Entering Cambodia

We’re now sitting in our surprisingly large and nice hotel room in Siem Reap after a long day’s travel from Bangkok. The havoc created by the “Shutdown Bangkok” folks became clearer than ever when it took us more than an hour to get to the bus station this morning. We had just enough time to grab some food and get on the bus and I felt quite anxious about it, wondering what I would do if we missed the bus. But we got off fine and enjoyed the 4 hours travel to the border where more anxious moments followed. A man came on the bus and told us we needed to go into a small building to fill out a Cambodia visa application form. We did so and paid the man about $30 USD each. Then we noticed that we were the only two people on the bus that did this. We surmised that the others had already purchased their visas online so they didn’t need the bus company’s help. But when the bus left that area we realized the man who had taken our money and passports was not with us and that we seemed to be the only 2 people without passports. After about 15 minutes, he returned to the bus and gave us our passports so we breathed a sigh of relief about that.

Exiting the Thailand side of the border was a little slow as they collected our “entrance/exit” cards, did a computer check on our passports and took our photographs, all with only 2 clerks. From there we moved on (without much clear guidance about where to go next) to the Cambodian entry side. Here we stood in a long line where they handed out “entry/exit” forms to us and we scrambled to borrow pencils/pens from the few that had them. It took about 45 minutes for the 30 or so people on our bus to get through the line. For each of us, the clerk examined our visa, passport, entry card and took fingerprints for all 10 fingers.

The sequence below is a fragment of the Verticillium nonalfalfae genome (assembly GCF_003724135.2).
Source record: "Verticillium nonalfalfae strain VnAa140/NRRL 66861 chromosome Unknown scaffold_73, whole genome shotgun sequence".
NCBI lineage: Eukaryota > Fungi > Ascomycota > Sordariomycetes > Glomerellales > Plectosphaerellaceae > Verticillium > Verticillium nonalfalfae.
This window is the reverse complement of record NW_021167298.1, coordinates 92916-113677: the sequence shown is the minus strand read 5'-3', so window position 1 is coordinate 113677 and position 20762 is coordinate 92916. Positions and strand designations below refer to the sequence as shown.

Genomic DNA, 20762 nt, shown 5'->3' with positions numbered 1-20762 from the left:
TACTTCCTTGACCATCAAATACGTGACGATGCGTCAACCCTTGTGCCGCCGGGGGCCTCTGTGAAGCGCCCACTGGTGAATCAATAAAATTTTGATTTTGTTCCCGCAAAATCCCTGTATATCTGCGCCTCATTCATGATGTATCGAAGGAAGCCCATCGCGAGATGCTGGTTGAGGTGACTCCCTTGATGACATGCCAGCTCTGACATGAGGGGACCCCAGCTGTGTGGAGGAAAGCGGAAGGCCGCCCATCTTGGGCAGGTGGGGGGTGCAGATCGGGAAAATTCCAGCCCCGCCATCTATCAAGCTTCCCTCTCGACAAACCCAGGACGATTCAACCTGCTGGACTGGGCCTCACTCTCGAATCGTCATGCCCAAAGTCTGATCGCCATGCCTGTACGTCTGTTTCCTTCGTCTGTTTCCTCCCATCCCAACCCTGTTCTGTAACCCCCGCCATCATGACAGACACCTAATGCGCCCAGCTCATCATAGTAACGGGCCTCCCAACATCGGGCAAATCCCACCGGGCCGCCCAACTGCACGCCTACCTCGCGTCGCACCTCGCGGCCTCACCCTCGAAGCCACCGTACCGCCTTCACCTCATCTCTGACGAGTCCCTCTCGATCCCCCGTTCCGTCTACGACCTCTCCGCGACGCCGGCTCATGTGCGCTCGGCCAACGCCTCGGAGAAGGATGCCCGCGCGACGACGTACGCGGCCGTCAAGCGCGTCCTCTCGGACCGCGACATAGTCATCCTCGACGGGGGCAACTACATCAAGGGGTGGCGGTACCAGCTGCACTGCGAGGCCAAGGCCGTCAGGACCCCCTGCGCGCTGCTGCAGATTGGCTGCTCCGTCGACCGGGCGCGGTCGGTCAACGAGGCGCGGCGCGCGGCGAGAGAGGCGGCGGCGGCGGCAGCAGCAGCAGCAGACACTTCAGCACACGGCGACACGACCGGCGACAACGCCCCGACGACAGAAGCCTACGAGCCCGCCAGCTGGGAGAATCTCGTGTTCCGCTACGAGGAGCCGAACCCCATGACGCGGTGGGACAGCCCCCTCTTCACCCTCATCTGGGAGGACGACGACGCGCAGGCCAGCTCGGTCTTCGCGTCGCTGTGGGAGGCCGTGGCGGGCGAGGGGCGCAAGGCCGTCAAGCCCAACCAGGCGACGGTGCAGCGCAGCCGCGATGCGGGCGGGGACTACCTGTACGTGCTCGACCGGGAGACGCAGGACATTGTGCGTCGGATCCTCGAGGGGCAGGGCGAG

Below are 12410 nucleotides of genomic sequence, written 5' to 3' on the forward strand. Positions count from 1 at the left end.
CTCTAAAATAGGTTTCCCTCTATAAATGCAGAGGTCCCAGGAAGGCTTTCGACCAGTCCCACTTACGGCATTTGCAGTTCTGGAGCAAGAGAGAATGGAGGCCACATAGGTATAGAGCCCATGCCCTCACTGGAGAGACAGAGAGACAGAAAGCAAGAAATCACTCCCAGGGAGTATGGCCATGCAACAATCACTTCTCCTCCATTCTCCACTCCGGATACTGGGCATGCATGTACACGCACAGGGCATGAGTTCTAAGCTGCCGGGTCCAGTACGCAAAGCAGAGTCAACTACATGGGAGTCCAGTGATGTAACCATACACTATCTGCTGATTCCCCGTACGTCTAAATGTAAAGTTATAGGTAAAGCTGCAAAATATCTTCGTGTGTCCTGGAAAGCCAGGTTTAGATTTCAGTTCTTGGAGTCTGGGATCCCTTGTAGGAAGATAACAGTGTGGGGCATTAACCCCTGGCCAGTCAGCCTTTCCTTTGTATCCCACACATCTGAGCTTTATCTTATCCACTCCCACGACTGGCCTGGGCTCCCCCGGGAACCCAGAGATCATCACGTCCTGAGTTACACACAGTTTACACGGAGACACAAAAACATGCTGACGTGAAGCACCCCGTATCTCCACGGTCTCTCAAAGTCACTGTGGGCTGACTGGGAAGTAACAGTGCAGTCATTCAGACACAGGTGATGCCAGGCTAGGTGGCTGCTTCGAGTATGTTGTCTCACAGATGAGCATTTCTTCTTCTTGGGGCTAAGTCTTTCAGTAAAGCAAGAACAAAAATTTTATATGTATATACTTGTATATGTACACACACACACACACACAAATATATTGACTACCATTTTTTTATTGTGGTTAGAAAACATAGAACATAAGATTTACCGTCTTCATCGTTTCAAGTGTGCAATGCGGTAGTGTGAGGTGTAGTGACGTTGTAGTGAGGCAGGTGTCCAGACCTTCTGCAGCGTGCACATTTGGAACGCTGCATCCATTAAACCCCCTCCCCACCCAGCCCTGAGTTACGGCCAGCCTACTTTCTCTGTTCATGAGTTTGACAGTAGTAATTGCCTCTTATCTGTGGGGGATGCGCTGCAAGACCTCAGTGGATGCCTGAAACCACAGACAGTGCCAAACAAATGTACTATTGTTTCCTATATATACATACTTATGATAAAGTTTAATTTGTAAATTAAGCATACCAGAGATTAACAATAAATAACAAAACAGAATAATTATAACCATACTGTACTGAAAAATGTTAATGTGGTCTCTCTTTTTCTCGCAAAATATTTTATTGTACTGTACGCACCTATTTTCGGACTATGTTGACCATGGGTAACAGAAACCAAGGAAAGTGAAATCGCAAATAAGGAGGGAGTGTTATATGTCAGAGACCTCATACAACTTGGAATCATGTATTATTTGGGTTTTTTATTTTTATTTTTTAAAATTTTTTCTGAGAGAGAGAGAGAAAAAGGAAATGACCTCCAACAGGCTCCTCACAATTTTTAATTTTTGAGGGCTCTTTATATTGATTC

About to enter Cambodia

About to enter Cambodia


Those of us who got through the line first ended up waiting about an hour for the others to finish. We killed time loitering on the sidewalk and checking out the casinos which line the border and attract bus-loads of Bangkok patrons regularly. Altogether, it took over two hours to get from the Thailand side to the Cambodian side, much longer than seems reasonable or necessary.

Once we entered Cambodia, we enjoyed the view of the Cambodian countryside for another 2 or 3 hours before arriving in Siem Reap. Our hotel had someone with my name on a card there as we got off the bus and he took us directly to the hotel. After dinner we walked around the thriving “pub street” scene – there are hundreds of shops and restaurants here and the currency of choice is the US dollar.

Siem Reap teems with international tourists.  The night scene offers many restaurants and shops

Siem Reap teems with international tourists. The night scene offers many restaurants and shops


We’re now ready for bed and will meet our Angkor Wat guide in the morning at 8am. Looking forward to seeing the ancient temples!

Retired software engineer from New Jersey, USA, happily married to Grace for 30 years, proud father of Michael for 29 years, I am enjoying traveling and teaching English as a second language in my retirement.

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3 comments on “Entering Cambodia
  1. Grace says:

    Sounds like quite an adventure. Who were your fellow passengers on the bus? Any other Western tourists?
    And the critital question – was it air conditioned?!

    • ALL western tourists but only a few Americans. Yep- AC worked fine and they gave us a box breakfast and lunch. I think the reason we were the only ones buying our visas thru the bus co is you could buy it $10 cheaper online. Oh, we’ll…

  2. Janet says:

    You guys are so courageous. Makes my heart beat faster just to read this. Stay safe. Love you both!